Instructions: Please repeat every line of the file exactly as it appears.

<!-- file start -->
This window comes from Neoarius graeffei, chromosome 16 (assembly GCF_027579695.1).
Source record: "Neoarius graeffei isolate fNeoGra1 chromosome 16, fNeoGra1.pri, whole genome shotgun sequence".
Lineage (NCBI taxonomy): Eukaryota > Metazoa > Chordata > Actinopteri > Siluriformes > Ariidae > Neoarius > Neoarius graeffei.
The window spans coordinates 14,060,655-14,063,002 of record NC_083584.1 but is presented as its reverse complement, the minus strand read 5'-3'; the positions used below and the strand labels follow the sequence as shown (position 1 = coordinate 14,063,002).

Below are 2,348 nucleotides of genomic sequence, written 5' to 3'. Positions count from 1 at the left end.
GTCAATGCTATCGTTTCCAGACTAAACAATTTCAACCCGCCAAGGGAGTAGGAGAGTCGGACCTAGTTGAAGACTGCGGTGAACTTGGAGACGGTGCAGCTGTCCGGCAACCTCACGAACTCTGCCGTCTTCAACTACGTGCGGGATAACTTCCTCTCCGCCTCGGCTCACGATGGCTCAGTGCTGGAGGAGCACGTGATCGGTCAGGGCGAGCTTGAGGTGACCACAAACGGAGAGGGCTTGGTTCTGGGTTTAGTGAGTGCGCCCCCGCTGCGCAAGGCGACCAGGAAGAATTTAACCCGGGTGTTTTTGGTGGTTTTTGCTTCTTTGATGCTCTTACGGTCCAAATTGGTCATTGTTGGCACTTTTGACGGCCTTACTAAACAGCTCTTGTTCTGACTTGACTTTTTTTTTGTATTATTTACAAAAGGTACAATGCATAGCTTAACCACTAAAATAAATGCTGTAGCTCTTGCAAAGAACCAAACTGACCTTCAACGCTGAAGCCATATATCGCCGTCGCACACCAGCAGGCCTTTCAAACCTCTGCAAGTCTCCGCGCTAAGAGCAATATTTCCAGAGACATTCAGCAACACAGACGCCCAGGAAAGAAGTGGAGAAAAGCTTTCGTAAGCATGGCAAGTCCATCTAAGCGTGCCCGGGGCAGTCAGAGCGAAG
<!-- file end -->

This window comes from Neoarius graeffei, chromosome 16 (assembly GCF_027579695.1).
Source record: "Neoarius graeffei isolate fNeoGra1 chromosome 16, fNeoGra1.pri, whole genome shotgun sequence".
Lineage (NCBI taxonomy): Eukaryota > Metazoa > Chordata > Actinopteri > Siluriformes > Ariidae > Neoarius > Neoarius graeffei.
The window spans coordinates 14,060,655-14,063,002 of record NC_083584.1 but is presented as its reverse complement, the minus strand read 5'-3'; the positions used below and the strand labels follow the sequence as shown (position 1 = coordinate 14,063,002).

Below are 2,348 nucleotides of genomic sequence, written 5' to 3'. Positions count from 1 at the left end.
GTCAATGCTATCGTTTCCAGACTAAACAATTTCAACCCGCCAAGGGAGTAGGAGAGTCGGACCTAGTTGAAGACTGCGGTGAACTTGGAGACGGTGCAGCTGTCCGGCAACCTCACGAACTCTGCCGTCTTCAACTACGTGCGGGATAACTTCCTCTCCGCCTCGGCTCACGATGGCTCAGTGCTGGAGGAGCACGTGATCGGTCAGGGCGAGCTTGAGGTGACCACAAACGGAGAGGGCTTGGTTCTGGGTTTAGTGAGTGCGCCCCCGCTGCGCAAGGCGACCAGGAAGAATTTAACCCGGGTGTTTTTGGTGGTTTTTGCTTCTTTGATGCTCTTACGGTCCAAATTGGTCATTGTTGGCACTTTTGACGGCCTTACTAAACAGCTCTTGTTCTGACTTGACTTTTTTTTTGTATTATTTACAAAAGGTACAATGCATAGCTTAACCACTAAAATAAATGCTGTAGCTCTTGCAAAGAACCAAACTGACCTTCAACGCTGAAGCCATATATCGCCGTCGCACACCAGCAGGCCTTTCAAACCTCTGCAAGTCTCCGCGCTAAGAGCAATATTTCCAGAGACATTCAGCAACACAGACGCCCAGGAAAGAAGTGGAGAAAAGCTTTCGTAAGCATGGCAAGTCCATCTAAGCGTGCCCGGGGCAGTCAGAGCGAAG